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"I deplore... the putrid state into which our newspapers have passed and the malignity, the vulgarity, and mendacious spirit of those who write for them... These ordures are rapidly depraving the public taste and lessening its relish for sound food. As vehicles of information and a curb on our funtionaries, they have rendered themselves useless by forfeiting all title to belief... This has, in a great degree, been produced by the violence and malignity of party spirit." --Thomas Jefferson to Walter Jones, 1814. ME 14:46

"Our printers raven on the agonies of their victims, as wolves do on the blood of the lamb." --Thomas Jefferson to James Monroe, 1811. ME 13:59

"From forty years' experience of the wretched guess-work of the newspapers of what is not done in open daylight, and of their falsehood even as to that, I rarely think them worth reading, and almost never worth notice." --Thomas Jefferson to James Monroe, 1816. ME 14:430

"Nothing can now be believed which is seen in a newspaper. Truth itself becomes suspicious by being put into that polluted vehicle. The real extent of this state of misinformation is known only to those who are in situations to confront facts within their knowledge with the lies of the day." --Thomas Jefferson to John Norvell, 1807. ME 11:224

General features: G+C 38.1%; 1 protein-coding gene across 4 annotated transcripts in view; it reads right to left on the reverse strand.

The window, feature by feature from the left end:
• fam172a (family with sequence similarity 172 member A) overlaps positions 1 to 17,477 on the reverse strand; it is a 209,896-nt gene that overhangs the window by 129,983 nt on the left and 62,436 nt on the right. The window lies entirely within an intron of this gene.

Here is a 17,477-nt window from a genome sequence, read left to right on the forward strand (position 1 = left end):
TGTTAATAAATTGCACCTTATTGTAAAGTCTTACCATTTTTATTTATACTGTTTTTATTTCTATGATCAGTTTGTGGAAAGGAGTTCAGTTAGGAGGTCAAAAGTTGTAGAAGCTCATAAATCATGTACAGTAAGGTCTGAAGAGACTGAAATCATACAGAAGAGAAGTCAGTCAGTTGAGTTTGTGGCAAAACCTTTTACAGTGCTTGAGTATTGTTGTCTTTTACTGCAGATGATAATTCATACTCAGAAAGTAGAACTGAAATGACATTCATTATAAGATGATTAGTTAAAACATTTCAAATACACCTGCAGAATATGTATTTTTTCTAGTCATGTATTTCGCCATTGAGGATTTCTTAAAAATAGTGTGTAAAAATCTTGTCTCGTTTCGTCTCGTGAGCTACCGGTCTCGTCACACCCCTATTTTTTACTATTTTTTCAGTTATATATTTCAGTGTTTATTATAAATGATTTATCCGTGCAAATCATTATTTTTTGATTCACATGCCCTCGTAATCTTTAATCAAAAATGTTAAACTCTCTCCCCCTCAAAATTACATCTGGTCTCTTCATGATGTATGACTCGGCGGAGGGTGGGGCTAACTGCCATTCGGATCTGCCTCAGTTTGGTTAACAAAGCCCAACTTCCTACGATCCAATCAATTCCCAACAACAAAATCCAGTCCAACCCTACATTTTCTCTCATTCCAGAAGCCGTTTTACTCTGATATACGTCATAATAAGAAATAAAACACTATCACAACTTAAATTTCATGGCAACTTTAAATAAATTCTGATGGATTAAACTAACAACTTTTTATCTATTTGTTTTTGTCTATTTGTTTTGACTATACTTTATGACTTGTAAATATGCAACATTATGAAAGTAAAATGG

"As for what is not true, you will always find abundance in the newspapers." --Thomas Jefferson to Barnabas Bidwell, 1806. ME 11:118

"Advertisements... contain the only truths to be relied on in a newspaper." --Thomas Jefferson to Nathaniel Macon, 1819. ME 15:179

"The press is impotent when it abandons itself to falsehood." --Thomas Jefferson to Thomas Seymour, 1807.
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